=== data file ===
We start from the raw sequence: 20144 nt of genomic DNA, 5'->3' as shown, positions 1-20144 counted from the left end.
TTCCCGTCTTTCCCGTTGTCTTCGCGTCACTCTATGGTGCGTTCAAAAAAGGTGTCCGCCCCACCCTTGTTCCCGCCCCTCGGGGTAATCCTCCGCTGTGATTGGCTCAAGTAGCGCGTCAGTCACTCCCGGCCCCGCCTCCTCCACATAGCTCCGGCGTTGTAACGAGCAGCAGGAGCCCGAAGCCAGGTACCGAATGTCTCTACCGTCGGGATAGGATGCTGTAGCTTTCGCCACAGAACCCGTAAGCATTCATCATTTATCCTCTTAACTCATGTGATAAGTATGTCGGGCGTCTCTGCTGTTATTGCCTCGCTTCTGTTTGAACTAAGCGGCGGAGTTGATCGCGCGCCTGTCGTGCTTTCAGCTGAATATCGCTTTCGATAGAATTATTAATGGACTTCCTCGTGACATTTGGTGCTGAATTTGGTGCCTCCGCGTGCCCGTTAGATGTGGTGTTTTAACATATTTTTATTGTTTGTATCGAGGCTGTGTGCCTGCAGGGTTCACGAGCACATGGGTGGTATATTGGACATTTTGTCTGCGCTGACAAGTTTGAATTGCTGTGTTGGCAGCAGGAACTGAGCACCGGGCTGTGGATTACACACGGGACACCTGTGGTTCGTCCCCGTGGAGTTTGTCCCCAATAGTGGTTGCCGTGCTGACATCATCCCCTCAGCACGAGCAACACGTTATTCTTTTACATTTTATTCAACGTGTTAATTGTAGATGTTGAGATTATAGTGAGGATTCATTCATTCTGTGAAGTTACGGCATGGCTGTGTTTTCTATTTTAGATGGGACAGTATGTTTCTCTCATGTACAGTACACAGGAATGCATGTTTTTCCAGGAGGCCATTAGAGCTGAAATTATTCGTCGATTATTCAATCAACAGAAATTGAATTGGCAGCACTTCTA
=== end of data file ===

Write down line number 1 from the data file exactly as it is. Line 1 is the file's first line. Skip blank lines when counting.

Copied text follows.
We start from the raw sequence: 20144 nt of genomic DNA, 5'->3' as shown, positions 1-20144 counted from the left end.